We are in the post-film shakeout era, a time when the world’s film manufacturers figure out what films will continue to be made now that most people shoot digital.
I argue that this era kicked off in 2009 when Kodak canned its seminal Kodachrome color slide film. Kodak has been the leader in film discontinuation, having ceased production of venerable Plus X black-and-white negative film and its entire catalog of slide films in 2011. It appears that its bankruptcy and its outdated manufacturing facilities are major factors in its decisions to discontinue films.
The film business is said to remain profitable, even for Kodak. But film’s mass-market days are over, as only hobbyists and some professionals still shoot film. I think the realities of a greatly reduced scale will cause other films to go by the wayside in the next several years. It will be interesting to see which films survive.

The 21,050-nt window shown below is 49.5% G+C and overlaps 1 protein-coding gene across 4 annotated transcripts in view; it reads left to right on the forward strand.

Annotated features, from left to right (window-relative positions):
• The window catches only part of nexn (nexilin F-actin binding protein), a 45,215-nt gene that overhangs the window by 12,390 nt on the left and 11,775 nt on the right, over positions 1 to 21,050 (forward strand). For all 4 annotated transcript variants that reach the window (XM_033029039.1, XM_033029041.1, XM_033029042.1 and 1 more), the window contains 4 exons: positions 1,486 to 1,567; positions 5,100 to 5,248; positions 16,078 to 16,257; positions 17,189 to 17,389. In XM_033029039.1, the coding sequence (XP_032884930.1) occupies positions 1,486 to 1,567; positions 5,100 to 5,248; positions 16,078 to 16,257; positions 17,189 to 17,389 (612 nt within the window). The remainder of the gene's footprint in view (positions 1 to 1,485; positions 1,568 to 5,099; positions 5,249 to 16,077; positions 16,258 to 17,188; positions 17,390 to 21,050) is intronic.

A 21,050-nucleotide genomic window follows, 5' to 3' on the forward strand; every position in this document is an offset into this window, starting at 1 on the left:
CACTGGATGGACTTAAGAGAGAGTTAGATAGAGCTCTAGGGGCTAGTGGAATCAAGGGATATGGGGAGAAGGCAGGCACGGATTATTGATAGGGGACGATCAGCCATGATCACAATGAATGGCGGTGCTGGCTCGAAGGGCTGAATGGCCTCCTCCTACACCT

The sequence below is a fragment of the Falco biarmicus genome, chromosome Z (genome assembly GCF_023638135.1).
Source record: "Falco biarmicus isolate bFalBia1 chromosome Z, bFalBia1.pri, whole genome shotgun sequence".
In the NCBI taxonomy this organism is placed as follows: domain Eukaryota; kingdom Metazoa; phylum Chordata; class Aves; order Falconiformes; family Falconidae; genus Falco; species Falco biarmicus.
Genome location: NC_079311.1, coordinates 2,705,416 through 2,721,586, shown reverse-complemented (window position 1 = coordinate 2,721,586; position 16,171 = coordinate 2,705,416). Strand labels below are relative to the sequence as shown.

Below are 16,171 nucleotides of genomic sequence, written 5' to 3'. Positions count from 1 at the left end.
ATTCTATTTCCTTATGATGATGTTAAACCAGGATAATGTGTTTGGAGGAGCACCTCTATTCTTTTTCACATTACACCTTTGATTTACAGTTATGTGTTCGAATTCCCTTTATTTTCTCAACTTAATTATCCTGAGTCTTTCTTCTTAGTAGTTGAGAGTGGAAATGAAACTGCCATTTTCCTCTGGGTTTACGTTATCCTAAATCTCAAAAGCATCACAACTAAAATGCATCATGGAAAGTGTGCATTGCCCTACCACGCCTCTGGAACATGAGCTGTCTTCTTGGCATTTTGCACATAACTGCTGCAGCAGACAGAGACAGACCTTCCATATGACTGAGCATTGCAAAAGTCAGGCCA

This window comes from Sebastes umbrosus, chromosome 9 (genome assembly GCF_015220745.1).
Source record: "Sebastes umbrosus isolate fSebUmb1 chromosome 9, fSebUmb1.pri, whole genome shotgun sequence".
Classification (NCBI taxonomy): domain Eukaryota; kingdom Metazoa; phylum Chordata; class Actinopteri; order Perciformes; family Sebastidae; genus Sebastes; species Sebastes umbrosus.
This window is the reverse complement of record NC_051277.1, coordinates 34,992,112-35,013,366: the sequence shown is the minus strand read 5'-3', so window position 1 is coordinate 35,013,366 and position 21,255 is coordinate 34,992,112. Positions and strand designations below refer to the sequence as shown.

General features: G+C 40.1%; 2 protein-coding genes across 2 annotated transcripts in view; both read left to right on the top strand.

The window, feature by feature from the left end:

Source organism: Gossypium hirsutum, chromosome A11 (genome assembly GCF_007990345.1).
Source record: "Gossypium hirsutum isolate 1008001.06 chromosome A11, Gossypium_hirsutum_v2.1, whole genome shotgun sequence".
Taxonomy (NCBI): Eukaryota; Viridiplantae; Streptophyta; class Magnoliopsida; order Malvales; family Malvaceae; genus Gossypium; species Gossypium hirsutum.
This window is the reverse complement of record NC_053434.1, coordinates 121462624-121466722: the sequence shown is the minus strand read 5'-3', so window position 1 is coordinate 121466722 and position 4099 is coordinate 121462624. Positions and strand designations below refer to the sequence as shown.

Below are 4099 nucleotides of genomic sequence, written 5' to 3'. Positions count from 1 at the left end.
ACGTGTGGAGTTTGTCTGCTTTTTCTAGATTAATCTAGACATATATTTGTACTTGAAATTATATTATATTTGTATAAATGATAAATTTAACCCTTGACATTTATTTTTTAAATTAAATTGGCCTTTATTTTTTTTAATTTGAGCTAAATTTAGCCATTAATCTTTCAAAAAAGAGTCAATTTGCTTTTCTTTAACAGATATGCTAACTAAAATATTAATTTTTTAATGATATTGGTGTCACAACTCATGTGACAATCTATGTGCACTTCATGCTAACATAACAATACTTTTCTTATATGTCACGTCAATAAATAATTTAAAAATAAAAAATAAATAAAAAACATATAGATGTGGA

The latest casualty is Fujifilm’s FP-3000B instant film for packfilm Polaroid cameras, a niche product to be sure. Production ceased at around the end of 2013.
I’ve shot a couple packs of FP-3000B over the past couple years and I like it. I’ve shot it in both of my Polaroid packfilm cameras, a Big Swinger 3000 and an Automatic 250, and I find that the film can deliver decent contrast and tonal range. It’s not in the same league as Kodak TMax or Fujifilm Neopan Acros, but for instant film, it’s fabulous.
Here’s a shot from my Big Swinger 3000, which works only with the ISO 3000 packfilms and is rendered useless by Fujifilm’s decision.
The Automatic 250 offers some ability to adjust aperture, allowing for available-light photos inside. It also offers a much better lens. This is where I sleep, recorded by the 250.
FP-3000B stock remains available as I write this; I just ordered two packs from B&H Photo. My Automatic 250 has an electrical gremlin I need to figure out, but when I do I’ll shoot those two packs as well as two packs I ordered of color FP-100C, which remains in production.
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Last updated on 17 April 2020 by Jim Grey